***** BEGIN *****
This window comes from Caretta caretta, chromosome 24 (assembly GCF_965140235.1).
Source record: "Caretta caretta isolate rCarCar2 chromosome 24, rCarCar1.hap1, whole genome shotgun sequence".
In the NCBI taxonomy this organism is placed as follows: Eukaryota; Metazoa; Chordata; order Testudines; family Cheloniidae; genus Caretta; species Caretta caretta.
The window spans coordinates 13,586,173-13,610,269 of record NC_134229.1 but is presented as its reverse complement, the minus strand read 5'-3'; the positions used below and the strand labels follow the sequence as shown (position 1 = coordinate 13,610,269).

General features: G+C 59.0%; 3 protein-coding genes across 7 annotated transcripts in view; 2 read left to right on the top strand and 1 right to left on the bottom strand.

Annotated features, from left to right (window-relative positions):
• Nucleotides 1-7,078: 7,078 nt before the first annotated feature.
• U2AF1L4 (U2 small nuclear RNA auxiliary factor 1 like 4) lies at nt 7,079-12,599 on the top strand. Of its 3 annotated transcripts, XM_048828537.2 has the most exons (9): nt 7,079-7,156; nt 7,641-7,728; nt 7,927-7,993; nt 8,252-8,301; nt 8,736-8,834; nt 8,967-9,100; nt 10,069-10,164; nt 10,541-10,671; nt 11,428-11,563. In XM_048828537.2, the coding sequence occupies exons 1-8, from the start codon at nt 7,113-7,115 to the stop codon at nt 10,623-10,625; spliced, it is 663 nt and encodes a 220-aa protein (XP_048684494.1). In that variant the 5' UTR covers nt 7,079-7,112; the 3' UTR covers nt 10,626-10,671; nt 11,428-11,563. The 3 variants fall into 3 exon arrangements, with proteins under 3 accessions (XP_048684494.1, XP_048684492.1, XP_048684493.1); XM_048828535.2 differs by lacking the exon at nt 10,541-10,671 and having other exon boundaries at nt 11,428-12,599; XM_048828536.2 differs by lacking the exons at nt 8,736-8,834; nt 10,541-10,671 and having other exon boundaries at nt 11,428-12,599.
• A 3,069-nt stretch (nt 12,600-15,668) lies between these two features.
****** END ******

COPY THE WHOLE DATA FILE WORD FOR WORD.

This window comes from Caretta caretta, chromosome 24 (assembly GCF_965140235.1).
Source record: "Caretta caretta isolate rCarCar2 chromosome 24, rCarCar1.hap1, whole genome shotgun sequence".
In the NCBI taxonomy this organism is placed as follows: Eukaryota; Metazoa; Chordata; order Testudines; family Cheloniidae; genus Caretta; species Caretta caretta.
The window spans coordinates 13,586,173-13,610,269 of record NC_134229.1 but is presented as its reverse complement, the minus strand read 5'-3'; the positions used below and the strand labels follow the sequence as shown (position 1 = coordinate 13,610,269).

General features: G+C 59.0%; 3 protein-coding genes across 7 annotated transcripts in view; 2 read left to right on the top strand and 1 right to left on the bottom strand.

Annotated features, from left to right (window-relative positions):
• Nucleotides 1-7,078: 7,078 nt before the first annotated feature.
• U2AF1L4 (U2 small nuclear RNA auxiliary factor 1 like 4) lies at nt 7,079-12,599 on the top strand. Of its 3 annotated transcripts, XM_048828537.2 has the most exons (9): nt 7,079-7,156; nt 7,641-7,728; nt 7,927-7,993; nt 8,252-8,301; nt 8,736-8,834; nt 8,967-9,100; nt 10,069-10,164; nt 10,541-10,671; nt 11,428-11,563. In XM_048828537.2, the coding sequence occupies exons 1-8, from the start codon at nt 7,113-7,115 to the stop codon at nt 10,623-10,625; spliced, it is 663 nt and encodes a 220-aa protein (XP_048684494.1). In that variant the 5' UTR covers nt 7,079-7,112; the 3' UTR covers nt 10,626-10,671; nt 11,428-11,563. The 3 variants fall into 3 exon arrangements, with proteins under 3 accessions (XP_048684494.1, XP_048684492.1, XP_048684493.1); XM_048828535.2 differs by lacking the exon at nt 10,541-10,671 and having other exon boundaries at nt 11,428-12,599; XM_048828536.2 differs by lacking the exons at nt 8,736-8,834; nt 10,541-10,671 and having other exon boundaries at nt 11,428-12,599.
• A 3,069-nt stretch (nt 12,600-15,668) lies between these two features.